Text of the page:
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A New Screening Test Can Help You Predict Your Fertility in the Future

A New Screening Test Can Help You Predict Your Fertility in the Future

Even if you're not looking to start a family now, you'd probably like to know that your odds of getting pregnant later in life are good.

But previously, unless you had a magic crystal ball, that was fairly impossible to tell. A new screening, however, is changing that. Available in select states starting today, a diagnostic screen called What's My Fertility?, developed by Norbert Gleicher, M.D., medical director and chief scientist of the Center for Human Reproduction, can assess how your ovaries are aging. It measures the risk of premature ovarian aging (POA), which impacts the fertility of 10 percent of women.

A little biology recap: Women are born with all of their eggs, and gradually lose them as they get older.

"The number of eggs that are left in a woman's ovaries at a given time defines her ovarian age," Dr. Gleicher told Glamour. "For 90 percent of women, their egg counts follow an expected curve as they age. But for 10 percent of women — independent of race, background, or what they eat or drink — their egg counts don't follow that curve pattern, and their ovaries age prematurely." For those 10 percent of women, delaying kids may result in struggles with infertility.

"This is the group of women our screening is addressing," said Dr. Gleicher. "Fertility centers like ours see an exploding patient population in this category, and since they usually present to us very late — in their mid- to late 30s or 40s — there are limited options we can offer them. The best case is that they go into IVF quickly; the worst case is that they are unable to have biological children." With the new screening, available to women 18 to 35, women may get a diagnosis of POA earlier and be armed with that knowledge as they plan their lives.

The number of women with POA has not changed over the years, but the age at which women begin having babies has gone up, according to the Centers for Disease Control and Prevention. If you knew, though, that you were at risk of POA, you might choose to start a family sooner, or perhaps freeze your eggs for later use.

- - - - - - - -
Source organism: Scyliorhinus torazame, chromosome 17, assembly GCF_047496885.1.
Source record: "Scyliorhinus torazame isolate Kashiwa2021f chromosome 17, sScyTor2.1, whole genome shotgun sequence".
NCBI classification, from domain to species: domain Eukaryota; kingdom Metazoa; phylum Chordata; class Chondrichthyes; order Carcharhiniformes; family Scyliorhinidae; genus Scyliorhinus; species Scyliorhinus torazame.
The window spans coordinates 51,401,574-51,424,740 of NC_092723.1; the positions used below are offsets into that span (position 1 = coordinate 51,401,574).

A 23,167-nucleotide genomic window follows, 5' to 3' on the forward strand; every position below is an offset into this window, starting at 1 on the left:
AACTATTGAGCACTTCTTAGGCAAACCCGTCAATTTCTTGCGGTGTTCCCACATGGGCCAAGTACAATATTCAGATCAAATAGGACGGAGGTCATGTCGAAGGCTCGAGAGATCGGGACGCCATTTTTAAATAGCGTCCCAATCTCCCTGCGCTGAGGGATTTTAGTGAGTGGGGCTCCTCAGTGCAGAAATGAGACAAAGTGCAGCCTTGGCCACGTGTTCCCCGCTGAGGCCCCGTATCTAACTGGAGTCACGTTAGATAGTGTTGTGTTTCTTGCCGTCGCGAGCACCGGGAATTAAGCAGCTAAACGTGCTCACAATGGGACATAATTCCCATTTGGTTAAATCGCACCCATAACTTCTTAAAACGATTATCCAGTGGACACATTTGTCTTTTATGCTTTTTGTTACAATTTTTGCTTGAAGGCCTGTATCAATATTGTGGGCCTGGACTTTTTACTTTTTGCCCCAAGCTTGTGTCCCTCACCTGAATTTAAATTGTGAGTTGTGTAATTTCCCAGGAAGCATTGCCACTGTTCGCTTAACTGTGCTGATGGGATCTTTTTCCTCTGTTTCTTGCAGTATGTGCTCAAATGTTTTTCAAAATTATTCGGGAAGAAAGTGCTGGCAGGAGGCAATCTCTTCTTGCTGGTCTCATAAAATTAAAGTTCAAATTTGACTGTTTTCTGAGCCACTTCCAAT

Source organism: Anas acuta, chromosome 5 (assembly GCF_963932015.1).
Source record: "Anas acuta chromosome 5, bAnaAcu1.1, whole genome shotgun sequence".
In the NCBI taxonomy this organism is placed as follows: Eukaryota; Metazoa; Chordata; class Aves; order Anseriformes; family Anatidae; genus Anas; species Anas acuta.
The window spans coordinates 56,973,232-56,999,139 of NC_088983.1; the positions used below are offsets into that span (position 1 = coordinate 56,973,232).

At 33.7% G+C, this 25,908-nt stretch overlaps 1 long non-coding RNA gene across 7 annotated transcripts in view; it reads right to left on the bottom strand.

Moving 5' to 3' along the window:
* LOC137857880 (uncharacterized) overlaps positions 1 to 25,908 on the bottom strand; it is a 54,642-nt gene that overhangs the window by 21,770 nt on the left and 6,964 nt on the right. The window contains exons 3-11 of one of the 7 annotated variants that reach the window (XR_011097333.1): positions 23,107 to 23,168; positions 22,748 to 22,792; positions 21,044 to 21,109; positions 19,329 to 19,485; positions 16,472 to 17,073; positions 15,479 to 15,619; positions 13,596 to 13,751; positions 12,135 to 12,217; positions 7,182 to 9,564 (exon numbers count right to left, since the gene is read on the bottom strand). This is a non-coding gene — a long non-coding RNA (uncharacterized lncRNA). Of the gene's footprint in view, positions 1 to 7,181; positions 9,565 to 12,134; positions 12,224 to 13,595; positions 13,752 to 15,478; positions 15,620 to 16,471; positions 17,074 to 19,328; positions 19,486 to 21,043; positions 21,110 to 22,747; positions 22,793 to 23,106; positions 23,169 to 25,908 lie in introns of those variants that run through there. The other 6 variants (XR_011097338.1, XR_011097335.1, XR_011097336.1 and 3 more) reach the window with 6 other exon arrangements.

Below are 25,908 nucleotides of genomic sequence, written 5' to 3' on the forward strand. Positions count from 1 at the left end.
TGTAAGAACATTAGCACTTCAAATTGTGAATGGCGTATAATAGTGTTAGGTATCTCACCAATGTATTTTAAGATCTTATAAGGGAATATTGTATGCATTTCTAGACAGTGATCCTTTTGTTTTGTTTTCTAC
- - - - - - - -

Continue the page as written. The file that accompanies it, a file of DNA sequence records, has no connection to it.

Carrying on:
"After treating infertility in women for decades and hearing them tell us time and time again that they wished they had known of the risk of POA so that they could have planned for a family sooner, we were determined to find a better way to proactively identify POA in young women," Dr. Gleicher said.

The screening, which costs $98 plus lab costs, involves a medical questionnaire and a blood draw that tests three things: the FMR1 gene, which may regulate how a woman’s ovarian function changes over time; follicle stimulating hormone (FSH), which has a role in the maturation of eggs (if FSH levels are high that's an indicator of declining ovarian reserves or how many eggs a woman has left); and anti-muellerian hormone (AMH), another indicator of a woman's ovarian reserves. The screen is now available online through What's My Fertility? for women in these states: California, Connecticut, Florida, Illinois, Massachusetts, New Jersey, New York, Pennsylvania, Texas, and Virginia. To receive it, you register online, fill out the questionnaire, and then go to a local lab to have blood drawn. If you are at increased risk for POA, you will be advised of your options, which may include regular monitoring.

If you're not living in a state where the test is currently licensed, you can still go to your ob-gyn or primary care doctor and ask her to access these screenings for you.

"Our plan is to offer this program for free to the general ob-gyn community and primary care doctors in every state so that it may eventually become part of routine screening for young women," Dr. Gleicher said. "If we can advance the first diagnosis of POA from the late 30s to the mid- to late 20s, there will be a huge outcome difference because women will have the chance to do something about it; they'll be able to make informed decisions earlier in life that will help them avoid the emotional and hefty costs of later infertility treatments."

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Photo Credit: Chris Ryan via Getty Images